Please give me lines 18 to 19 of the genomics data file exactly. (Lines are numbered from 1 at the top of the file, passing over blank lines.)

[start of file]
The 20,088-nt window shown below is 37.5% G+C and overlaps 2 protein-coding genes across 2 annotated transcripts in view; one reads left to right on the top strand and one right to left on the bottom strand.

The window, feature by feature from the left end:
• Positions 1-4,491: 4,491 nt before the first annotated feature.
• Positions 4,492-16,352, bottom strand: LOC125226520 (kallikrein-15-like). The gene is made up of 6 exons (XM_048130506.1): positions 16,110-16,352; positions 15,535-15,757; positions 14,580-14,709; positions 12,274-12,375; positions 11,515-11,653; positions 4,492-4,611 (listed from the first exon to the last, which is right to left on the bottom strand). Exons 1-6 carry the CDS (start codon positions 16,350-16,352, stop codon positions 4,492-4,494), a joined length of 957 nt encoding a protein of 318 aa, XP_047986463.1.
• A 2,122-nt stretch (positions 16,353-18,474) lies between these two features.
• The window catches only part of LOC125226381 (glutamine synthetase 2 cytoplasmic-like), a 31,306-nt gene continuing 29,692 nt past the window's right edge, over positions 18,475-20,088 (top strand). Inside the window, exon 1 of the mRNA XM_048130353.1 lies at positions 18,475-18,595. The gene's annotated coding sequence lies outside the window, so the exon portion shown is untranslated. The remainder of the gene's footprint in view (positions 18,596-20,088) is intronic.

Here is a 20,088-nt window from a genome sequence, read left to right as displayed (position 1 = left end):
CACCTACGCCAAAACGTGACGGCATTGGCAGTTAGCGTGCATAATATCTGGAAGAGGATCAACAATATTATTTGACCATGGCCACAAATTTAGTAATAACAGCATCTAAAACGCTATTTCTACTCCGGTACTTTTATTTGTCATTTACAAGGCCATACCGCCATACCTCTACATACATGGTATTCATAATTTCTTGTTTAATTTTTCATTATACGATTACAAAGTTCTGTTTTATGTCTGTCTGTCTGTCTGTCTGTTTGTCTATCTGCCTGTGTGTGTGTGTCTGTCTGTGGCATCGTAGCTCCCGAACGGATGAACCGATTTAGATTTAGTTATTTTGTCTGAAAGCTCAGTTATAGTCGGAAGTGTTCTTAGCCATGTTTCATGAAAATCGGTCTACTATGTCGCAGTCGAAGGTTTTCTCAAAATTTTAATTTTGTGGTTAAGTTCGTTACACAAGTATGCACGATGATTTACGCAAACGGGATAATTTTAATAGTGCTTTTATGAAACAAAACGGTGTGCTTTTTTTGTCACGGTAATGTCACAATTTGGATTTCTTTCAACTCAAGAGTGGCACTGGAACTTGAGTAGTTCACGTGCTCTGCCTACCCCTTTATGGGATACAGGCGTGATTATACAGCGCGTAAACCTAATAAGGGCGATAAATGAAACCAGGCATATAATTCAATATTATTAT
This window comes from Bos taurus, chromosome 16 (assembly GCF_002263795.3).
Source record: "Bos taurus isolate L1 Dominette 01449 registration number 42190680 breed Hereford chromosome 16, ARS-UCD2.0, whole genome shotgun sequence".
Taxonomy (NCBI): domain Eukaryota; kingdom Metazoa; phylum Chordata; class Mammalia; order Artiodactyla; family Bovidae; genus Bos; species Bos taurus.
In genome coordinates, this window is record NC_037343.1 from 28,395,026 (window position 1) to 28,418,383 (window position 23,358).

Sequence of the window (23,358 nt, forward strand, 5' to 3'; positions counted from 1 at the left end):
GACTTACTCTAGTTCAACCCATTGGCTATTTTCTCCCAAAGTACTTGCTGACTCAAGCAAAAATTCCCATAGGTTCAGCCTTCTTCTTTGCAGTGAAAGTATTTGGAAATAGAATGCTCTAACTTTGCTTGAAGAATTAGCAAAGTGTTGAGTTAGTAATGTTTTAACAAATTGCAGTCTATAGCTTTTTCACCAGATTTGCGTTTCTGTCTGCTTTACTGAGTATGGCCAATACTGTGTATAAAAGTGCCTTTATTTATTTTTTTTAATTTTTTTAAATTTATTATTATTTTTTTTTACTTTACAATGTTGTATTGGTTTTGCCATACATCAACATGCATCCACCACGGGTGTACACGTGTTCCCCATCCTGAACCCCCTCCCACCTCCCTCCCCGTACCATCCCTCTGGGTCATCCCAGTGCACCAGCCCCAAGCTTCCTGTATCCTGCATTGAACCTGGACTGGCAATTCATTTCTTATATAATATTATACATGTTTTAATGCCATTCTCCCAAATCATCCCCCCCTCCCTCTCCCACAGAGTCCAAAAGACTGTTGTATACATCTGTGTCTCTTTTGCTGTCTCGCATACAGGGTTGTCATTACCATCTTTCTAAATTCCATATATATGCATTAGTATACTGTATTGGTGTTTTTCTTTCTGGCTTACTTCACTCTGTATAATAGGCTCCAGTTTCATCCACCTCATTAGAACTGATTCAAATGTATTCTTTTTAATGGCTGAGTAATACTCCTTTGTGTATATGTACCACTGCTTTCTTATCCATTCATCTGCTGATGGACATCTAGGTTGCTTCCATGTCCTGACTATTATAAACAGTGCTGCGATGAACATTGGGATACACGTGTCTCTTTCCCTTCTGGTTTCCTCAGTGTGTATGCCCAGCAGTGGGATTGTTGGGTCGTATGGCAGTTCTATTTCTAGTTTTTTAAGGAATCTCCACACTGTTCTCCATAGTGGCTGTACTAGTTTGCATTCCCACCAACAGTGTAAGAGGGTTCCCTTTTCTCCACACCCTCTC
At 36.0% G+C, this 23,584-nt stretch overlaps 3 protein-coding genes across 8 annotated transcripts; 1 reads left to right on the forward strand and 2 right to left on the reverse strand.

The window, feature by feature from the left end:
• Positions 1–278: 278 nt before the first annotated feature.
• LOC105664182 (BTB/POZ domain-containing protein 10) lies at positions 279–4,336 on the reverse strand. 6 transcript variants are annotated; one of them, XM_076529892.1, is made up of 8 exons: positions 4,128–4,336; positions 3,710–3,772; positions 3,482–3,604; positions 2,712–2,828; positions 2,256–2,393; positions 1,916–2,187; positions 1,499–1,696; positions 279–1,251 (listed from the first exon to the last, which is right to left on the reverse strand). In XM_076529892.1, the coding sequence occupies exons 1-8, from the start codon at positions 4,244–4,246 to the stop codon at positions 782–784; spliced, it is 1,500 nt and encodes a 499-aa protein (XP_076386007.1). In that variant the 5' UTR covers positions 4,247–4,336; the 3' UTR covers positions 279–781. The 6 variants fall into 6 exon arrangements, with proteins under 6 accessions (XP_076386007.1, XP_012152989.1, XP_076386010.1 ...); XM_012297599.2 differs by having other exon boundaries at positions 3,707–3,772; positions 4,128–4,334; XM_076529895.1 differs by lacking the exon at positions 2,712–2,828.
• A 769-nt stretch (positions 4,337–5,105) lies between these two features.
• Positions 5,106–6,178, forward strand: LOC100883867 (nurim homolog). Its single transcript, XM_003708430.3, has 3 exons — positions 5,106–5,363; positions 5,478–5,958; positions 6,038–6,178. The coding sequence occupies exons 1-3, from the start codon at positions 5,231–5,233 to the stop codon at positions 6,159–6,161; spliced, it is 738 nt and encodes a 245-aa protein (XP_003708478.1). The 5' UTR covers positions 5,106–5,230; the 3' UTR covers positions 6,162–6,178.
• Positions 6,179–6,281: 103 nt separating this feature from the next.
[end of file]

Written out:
• LOC105664182 (BTB/POZ domain-containing protein 10) lies at positions 279–4,336 on the reverse strand. 6 transcript variants are annotated; one of them, XM_076529892.1, is made up of 8 exons: positions 4,128–4,336; positions 3,710–3,772; positions 3,482–3,604; positions 2,712–2,828; positions 2,256–2,393; positions 1,916–2,187; positions 1,499–1,696; positions 279–1,251 (listed from the first exon to the last, which is right to left on the reverse strand). In XM_076529892.1, the coding sequence occupies exons 1-8, from the start codon at positions 4,244–4,246 to the stop codon at positions 782–784; spliced, it is 1,500 nt and encodes a 499-aa protein (XP_076386007.1). In that variant the 5' UTR covers positions 4,247–4,336; the 3' UTR covers positions 279–781. The 6 variants fall into 6 exon arrangements, with proteins under 6 accessions (XP_076386007.1, XP_012152989.1, XP_076386010.1 ...); XM_012297599.2 differs by having other exon boundaries at positions 3,707–3,772; positions 4,128–4,334; XM_076529895.1 differs by lacking the exon at positions 2,712–2,828.
• A 769-nt stretch (positions 4,337–5,105) lies between these two features.